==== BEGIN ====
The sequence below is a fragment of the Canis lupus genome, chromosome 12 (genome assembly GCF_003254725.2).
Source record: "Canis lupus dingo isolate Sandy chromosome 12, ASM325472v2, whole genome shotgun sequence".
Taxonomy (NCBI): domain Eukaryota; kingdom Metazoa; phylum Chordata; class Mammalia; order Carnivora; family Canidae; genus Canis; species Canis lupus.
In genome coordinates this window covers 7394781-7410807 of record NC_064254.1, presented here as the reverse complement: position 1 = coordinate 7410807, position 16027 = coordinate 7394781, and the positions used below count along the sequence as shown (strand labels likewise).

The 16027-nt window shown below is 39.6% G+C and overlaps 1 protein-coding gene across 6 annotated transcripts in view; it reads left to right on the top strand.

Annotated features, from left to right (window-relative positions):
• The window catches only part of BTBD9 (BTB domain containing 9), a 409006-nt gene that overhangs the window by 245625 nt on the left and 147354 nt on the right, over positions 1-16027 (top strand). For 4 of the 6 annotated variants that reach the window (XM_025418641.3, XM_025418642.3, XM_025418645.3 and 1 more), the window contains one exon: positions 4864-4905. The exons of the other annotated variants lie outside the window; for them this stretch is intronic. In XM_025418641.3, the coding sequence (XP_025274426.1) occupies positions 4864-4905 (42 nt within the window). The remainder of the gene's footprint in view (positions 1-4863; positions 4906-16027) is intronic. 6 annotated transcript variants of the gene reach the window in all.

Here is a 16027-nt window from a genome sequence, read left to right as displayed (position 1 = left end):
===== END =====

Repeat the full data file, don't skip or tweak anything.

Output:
The sequence below is a fragment of the Canis lupus genome, chromosome 12 (genome assembly GCF_003254725.2).
Source record: "Canis lupus dingo isolate Sandy chromosome 12, ASM325472v2, whole genome shotgun sequence".
Taxonomy (NCBI): domain Eukaryota; kingdom Metazoa; phylum Chordata; class Mammalia; order Carnivora; family Canidae; genus Canis; species Canis lupus.
In genome coordinates this window covers 7394781-7410807 of record NC_064254.1, presented here as the reverse complement: position 1 = coordinate 7410807, position 16027 = coordinate 7394781, and the positions used below count along the sequence as shown (strand labels likewise).

The 16027-nt window shown below is 39.6% G+C and overlaps 1 protein-coding gene across 6 annotated transcripts in view; it reads left to right on the top strand.

Annotated features, from left to right (window-relative positions):
• The window catches only part of BTBD9 (BTB domain containing 9), a 409006-nt gene that overhangs the window by 245625 nt on the left and 147354 nt on the right, over positions 1-16027 (top strand). For 4 of the 6 annotated variants that reach the window (XM_025418641.3, XM_025418642.3, XM_025418645.3 and 1 more), the window contains one exon: positions 4864-4905. The exons of the other annotated variants lie outside the window; for them this stretch is intronic. In XM_025418641.3, the coding sequence (XP_025274426.1) occupies positions 4864-4905 (42 nt within the window). The remainder of the gene's footprint in view (positions 1-4863; positions 4906-16027) is intronic. 6 annotated transcript variants of the gene reach the window in all.

Here is a 16027-nt window from a genome sequence, read left to right as displayed (position 1 = left end):